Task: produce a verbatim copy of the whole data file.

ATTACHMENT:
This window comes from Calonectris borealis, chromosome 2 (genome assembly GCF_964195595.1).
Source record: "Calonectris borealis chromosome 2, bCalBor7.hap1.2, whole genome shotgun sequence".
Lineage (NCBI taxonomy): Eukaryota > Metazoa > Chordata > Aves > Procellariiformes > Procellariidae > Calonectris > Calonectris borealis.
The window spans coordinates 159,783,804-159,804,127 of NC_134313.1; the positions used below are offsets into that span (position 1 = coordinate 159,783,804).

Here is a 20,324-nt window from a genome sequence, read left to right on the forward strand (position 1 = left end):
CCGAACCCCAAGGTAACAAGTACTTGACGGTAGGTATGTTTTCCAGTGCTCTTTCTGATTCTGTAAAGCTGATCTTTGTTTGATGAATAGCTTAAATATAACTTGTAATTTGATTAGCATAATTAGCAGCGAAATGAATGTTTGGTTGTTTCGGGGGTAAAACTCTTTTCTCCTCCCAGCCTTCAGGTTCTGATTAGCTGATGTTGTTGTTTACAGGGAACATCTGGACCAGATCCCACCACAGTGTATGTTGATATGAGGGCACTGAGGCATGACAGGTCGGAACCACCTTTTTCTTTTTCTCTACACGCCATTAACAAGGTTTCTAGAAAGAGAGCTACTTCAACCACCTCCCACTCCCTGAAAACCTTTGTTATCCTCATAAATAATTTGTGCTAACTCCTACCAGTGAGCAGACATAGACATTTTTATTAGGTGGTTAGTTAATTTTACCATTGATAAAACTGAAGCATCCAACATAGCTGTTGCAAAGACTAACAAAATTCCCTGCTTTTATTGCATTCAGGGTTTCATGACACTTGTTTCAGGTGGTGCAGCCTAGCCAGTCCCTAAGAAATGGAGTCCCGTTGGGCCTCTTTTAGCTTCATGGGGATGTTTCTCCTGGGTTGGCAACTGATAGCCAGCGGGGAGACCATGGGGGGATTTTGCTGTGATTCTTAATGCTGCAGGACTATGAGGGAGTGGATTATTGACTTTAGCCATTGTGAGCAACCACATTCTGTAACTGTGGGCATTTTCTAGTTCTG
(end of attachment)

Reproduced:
This window comes from Calonectris borealis, chromosome 2 (genome assembly GCF_964195595.1).
Source record: "Calonectris borealis chromosome 2, bCalBor7.hap1.2, whole genome shotgun sequence".
Lineage (NCBI taxonomy): Eukaryota > Metazoa > Chordata > Aves > Procellariiformes > Procellariidae > Calonectris > Calonectris borealis.
The window spans coordinates 159,783,804-159,804,127 of NC_134313.1; the positions used below are offsets into that span (position 1 = coordinate 159,783,804).

Here is a 20,324-nt window from a genome sequence, read left to right on the forward strand (position 1 = left end):
CCGAACCCCAAGGTAACAAGTACTTGACGGTAGGTATGTTTTCCAGTGCTCTTTCTGATTCTGTAAAGCTGATCTTTGTTTGATGAATAGCTTAAATATAACTTGTAATTTGATTAGCATAATTAGCAGCGAAATGAATGTTTGGTTGTTTCGGGGGTAAAACTCTTTTCTCCTCCCAGCCTTCAGGTTCTGATTAGCTGATGTTGTTGTTTACAGGGAACATCTGGACCAGATCCCACCACAGTGTATGTTGATATGAGGGCACTGAGGCATGACAGGTCGGAACCACCTTTTTCTTTTTCTCTACACGCCATTAACAAGGTTTCTAGAAAGAGAGCTACTTCAACCACCTCCCACTCCCTGAAAACCTTTGTTATCCTCATAAATAATTTGTGCTAACTCCTACCAGTGAGCAGACATAGACATTTTTATTAGGTGGTTAGTTAATTTTACCATTGATAAAACTGAAGCATCCAACATAGCTGTTGCAAAGACTAACAAAATTCCCTGCTTTTATTGCATTCAGGGTTTCATGACACTTGTTTCAGGTGGTGCAGCCTAGCCAGTCCCTAAGAAATGGAGTCCCGTTGGGCCTCTTTTAGCTTCATGGGGATGTTTCTCCTGGGTTGGCAACTGATAGCCAGCGGGGAGACCATGGGGGGATTTTGCTGTGATTCTTAATGCTGCAGGACTATGAGGGAGTGGATTATTGACTTTAGCCATTGTGAGCAACCACATTCTGTAACTGTGGGCATTTTCTAGTTCTG